Plastic Aryballos

Object Details


Plastic Aryballos




East Greek


East Greece (Place created)


about 580 - 560 B.C.




11 × 5 × 4 cm (4 5/16 × 1 15/16 × 1 9/16 in.)

Credit Line:

Gift of Leon Levy

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The Minotaur, a monster with a bull's head and a human body, was the son of the Cretan queen Pasiphae and a beautiful white bull, for which she developed an irresistible passion. The monstrous Minotaur was imprisoned in a labyrinth, where he devoured human sacrifices. On this East Greek plastic aryballos, however, the Minotaur wears a tunic and necklace and looks quite docile.

Plastic vases, vessels made in the form of a human, animal, or mythological being, were popular in the Greek world from about 650 to 550 B.C. Rhodes, off the coast of Asia Minor, was a leading production center, but the vases were widely distributed and imitated by other cities. The Greeks used the vases to hold perfumed oil, and the vessels' narrow openings were designed to restrict the flow of this precious commodity.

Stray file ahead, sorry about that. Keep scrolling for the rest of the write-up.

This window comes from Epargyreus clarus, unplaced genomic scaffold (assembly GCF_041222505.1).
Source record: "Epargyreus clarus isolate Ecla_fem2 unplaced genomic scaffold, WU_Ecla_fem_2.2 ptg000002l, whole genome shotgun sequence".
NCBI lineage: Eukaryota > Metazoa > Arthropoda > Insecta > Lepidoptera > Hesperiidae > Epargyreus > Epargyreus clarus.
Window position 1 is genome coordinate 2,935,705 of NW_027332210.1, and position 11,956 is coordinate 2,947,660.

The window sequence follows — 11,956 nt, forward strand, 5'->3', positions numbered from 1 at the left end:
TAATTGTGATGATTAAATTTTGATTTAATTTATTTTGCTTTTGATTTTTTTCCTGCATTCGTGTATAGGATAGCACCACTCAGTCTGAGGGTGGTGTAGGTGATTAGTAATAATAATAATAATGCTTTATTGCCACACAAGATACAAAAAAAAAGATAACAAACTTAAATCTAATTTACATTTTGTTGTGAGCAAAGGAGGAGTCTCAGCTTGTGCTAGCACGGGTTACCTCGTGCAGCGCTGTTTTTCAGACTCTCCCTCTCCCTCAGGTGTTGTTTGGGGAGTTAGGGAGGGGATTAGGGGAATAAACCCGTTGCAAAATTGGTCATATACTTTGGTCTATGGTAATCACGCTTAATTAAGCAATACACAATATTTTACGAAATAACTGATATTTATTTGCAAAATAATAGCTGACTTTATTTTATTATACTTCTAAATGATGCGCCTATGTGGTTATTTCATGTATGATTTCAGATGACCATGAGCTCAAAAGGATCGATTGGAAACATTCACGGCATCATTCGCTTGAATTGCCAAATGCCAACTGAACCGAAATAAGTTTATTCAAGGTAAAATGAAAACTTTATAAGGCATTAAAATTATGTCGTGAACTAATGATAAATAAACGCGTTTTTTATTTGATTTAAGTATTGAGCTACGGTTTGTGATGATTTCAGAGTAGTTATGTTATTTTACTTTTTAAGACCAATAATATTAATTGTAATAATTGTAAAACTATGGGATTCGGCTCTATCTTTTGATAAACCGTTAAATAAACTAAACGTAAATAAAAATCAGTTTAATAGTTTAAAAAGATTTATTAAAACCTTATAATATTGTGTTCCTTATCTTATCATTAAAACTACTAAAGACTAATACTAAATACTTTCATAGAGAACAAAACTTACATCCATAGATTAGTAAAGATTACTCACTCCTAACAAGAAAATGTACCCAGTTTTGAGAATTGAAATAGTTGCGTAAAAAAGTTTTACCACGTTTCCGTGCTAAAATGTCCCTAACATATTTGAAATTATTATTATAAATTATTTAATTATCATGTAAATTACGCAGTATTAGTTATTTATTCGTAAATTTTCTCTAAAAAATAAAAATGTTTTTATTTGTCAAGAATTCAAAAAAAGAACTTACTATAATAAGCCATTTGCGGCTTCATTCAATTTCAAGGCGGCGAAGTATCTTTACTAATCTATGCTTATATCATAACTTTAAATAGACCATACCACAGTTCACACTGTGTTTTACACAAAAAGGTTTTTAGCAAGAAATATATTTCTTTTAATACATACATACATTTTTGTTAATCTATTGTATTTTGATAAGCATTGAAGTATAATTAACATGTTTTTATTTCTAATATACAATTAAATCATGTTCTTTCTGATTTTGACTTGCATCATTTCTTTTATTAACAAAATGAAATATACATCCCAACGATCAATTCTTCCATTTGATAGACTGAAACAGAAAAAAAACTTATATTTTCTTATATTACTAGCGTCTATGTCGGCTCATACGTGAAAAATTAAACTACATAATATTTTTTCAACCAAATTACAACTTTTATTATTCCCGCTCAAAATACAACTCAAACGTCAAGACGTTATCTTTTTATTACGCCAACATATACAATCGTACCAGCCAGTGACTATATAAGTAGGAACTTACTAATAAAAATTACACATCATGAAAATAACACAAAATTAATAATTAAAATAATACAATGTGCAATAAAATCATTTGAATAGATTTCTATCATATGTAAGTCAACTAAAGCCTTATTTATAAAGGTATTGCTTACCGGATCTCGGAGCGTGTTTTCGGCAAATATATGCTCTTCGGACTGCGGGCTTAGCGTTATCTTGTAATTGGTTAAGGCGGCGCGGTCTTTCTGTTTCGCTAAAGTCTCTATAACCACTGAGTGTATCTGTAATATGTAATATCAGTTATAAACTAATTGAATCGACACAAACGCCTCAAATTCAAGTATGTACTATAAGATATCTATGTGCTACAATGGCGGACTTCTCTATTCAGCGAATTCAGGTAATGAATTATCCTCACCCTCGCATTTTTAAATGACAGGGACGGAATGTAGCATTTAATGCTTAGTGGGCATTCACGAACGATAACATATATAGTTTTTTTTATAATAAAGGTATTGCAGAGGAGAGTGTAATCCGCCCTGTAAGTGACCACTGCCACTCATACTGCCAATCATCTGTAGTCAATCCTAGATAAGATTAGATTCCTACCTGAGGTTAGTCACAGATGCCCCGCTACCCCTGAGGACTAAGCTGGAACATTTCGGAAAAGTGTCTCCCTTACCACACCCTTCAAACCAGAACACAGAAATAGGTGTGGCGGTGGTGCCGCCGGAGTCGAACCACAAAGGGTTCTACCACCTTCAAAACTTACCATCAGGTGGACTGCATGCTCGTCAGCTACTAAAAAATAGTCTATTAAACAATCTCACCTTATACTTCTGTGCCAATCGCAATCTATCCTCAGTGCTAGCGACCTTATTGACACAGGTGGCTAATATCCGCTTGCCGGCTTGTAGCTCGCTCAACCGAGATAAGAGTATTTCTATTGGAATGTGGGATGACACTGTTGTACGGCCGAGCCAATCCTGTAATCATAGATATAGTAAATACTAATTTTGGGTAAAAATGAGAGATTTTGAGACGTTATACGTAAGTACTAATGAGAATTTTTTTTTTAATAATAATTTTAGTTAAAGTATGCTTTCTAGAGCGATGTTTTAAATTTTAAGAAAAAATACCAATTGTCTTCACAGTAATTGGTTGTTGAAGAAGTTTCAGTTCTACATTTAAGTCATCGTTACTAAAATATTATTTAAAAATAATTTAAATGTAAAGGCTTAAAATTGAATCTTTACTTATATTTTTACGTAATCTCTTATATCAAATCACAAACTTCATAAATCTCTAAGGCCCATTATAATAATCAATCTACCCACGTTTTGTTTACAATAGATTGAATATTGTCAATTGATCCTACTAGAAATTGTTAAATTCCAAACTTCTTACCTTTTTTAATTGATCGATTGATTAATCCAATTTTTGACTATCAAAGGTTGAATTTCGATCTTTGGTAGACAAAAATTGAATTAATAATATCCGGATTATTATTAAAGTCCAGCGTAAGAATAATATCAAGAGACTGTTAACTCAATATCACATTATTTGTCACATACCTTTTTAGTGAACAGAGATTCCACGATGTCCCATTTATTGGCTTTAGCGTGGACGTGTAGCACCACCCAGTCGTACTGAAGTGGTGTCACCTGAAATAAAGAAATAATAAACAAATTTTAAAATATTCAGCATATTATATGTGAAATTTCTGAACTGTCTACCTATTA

by 1974

Private Collection (Switzerland)

- 1983

Leon Lévy, 1926 - 2003 (New York, New York), donated to the J. Paul Getty Museum, 1983.

Ancient Art from the Permanent Collection (March 16, 1999 to May 23, 2004)
  • The J. Paul Getty Museum at the Getty Center (Los Angeles), March 16, 1999 to May 23, 2004

Archaeologisches Institut der Universitaet Zurich. Das Tier in der Antike. Exh. cat., September 21-November 17, 1974. (Zurich: 1974), cat. no. 276.

"Acquisitions/1983." The J. Paul Getty Museum Journal 12 (1984), p. 240, no. 44.

Biers, William R. "The Minotaur in Malibu?", Greek Vases in the J. Paul Getty Museum 4. Occasional Papers on Antiquities 5 (1989), pp. 5-10, figs. 1a-e.

Woodford, Susan. "Kerkopes." In Lexicon Iconographicum Mythologiae Classicae VI (1992), pp. 32-35, p. 577, no. 36.